A citizens' group has sued the Minnesota Department of Natural Resources (DNR) over low water levels in White Bear Lake, arguing that the lake's shrinkage is due to the agency's approval of increasing water use by surrounding cities.
The White Bear Lake Restoration Association, in a suit filed Tuesday in Ramsey County, alleges that the DNR has violated state environmental standards in allowing surrounding cities to more than double their withdrawals from an aquifer beneath the lake since 2000. It asks the court to establish protected water levels for both the lake and the Prairie du Chien aquifer, which feeds the lake.
"We're going to have to get a lot smarter about water use," said Jan Conlin, an attorney for the citizens' association. "We're about to have 9,999 lakes if somebody doesn't do something about White Bear Lake."
DNR spokesman Chris Niskanen said officials had not had time to examine the lawsuit and had no immediate comment.
The suit is based heavily on a recent study by the U.S. Geological Survey (USGS), which found that the lake's steady decline in recent years is not due to drought, but to pumping from the aquifer beneath it.
White Bear has been at record low levels for much of the past month. It dropped more that 5 1/2 feet between early 2003, when it was last at its "ordinary high water" level, and Nov. 13, 2010, when it reached its previous record low. It rose somewhat last year, then receded again in recent months.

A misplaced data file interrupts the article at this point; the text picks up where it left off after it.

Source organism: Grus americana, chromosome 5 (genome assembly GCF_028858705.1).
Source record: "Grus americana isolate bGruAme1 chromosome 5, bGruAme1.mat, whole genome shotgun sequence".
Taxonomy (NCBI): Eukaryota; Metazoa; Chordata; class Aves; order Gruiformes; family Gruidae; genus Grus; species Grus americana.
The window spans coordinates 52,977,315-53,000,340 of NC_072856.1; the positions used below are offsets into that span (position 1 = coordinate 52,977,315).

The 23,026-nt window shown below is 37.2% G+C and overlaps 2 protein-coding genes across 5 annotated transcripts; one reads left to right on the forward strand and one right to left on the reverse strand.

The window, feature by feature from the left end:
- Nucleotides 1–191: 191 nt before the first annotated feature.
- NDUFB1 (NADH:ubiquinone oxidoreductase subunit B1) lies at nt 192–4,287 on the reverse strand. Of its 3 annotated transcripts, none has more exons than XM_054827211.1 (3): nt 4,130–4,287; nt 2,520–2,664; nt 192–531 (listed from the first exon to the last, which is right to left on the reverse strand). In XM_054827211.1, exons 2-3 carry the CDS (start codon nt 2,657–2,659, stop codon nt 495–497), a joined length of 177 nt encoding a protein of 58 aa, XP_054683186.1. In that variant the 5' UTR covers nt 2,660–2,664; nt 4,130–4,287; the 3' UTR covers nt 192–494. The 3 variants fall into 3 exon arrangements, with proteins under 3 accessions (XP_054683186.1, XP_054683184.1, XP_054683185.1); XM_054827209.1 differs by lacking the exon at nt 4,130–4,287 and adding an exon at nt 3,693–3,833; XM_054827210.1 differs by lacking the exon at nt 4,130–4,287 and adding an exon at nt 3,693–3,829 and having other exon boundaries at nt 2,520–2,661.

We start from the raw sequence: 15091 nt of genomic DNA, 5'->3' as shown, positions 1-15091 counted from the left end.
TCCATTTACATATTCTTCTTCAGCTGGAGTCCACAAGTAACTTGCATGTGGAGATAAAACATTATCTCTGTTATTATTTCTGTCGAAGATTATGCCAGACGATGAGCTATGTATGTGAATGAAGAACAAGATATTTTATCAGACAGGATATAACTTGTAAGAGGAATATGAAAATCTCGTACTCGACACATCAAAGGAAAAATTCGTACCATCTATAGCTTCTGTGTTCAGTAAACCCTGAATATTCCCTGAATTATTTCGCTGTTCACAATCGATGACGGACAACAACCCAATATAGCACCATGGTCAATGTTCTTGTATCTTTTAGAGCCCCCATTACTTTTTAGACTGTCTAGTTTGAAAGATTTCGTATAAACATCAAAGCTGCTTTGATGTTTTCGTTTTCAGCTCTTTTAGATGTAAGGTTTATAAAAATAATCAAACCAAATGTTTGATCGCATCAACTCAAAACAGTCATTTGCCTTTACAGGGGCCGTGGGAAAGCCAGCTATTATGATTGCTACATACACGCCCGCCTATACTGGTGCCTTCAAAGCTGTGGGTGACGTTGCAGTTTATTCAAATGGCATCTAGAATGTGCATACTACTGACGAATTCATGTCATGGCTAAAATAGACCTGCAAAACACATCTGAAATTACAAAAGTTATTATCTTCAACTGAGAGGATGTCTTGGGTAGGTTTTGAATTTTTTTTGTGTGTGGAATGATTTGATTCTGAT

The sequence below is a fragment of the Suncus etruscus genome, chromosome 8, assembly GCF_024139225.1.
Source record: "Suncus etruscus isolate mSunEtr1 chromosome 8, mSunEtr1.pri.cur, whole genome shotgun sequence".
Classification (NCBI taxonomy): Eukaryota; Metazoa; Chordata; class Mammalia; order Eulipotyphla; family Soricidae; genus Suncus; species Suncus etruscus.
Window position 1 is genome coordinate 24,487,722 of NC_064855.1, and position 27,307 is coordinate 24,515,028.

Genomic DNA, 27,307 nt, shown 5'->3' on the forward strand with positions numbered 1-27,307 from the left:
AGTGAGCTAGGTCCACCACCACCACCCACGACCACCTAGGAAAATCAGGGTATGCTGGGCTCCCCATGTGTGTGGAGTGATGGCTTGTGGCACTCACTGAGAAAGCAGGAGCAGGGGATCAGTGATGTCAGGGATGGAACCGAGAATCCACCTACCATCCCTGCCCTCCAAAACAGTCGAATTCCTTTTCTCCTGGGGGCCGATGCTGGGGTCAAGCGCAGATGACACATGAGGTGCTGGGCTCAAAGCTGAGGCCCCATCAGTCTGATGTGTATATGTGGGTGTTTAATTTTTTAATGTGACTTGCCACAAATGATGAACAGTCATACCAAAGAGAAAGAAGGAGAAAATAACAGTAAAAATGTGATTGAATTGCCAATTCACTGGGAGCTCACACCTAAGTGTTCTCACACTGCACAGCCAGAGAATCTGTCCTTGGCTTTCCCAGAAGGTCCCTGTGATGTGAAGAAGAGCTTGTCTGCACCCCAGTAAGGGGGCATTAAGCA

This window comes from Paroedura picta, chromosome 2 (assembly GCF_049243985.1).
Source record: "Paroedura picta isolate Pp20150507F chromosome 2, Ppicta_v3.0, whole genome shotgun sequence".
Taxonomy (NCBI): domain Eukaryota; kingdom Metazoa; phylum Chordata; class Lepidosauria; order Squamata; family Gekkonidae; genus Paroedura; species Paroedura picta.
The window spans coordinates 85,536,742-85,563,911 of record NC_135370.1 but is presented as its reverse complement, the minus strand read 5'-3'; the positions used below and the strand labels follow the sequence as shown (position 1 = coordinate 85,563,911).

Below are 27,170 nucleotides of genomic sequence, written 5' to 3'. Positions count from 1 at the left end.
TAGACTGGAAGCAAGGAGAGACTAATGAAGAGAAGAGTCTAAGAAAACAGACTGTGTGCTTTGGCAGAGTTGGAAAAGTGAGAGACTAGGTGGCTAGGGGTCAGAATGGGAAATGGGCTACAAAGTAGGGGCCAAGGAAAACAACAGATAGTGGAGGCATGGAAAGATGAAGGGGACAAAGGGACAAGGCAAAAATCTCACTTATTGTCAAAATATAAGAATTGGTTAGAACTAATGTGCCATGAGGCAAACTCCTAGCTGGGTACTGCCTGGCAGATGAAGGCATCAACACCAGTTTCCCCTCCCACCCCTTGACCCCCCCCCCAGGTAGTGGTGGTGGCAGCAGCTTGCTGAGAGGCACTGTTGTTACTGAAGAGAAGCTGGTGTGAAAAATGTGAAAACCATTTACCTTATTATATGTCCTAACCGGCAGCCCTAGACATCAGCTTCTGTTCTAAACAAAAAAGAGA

As a result, lakeshore residents have had to haul their docks and boat lifts, some of which are now hundreds of yards from the previous shore, to reach water. Some residents have even obtained permits from the DNR to mow the plants growing from the sandy lake bottom, which is now a sort of extended front yard.
Water activities cut back
Receding water levels have reduced fishing, boating and swimming opportunities, and closed a Ramsey County beach since 2009, the suit says.
"It's taken a lot out of us as a community," said Greg McNeely, one of five residents and business people who make up the group filing the lawsuit. "We're not suing just to sue someone. We want to fix the lake. It's a true asset for the community."
White Bear and surrounding lakes and streams are particularly vulnerable to nearby water pumping because the sandy soil beneath them allows surface water to drain readily into the aquifer, according to the USGS study.
Most of the recent pumping has been for residential use, while industrial and commercial use, including golf course watering, have remained steady. The study found that it would take annual rainfall of 4 inches above normal just to stop the lake's shrinkage.
Water use in the city of White Bear Lake has dropped 20 percent in the past five years. City Manager Mark Sather attributed that to higher city water charges and to an aging population with smaller households.
Bill McAuliffe • 612-673-7646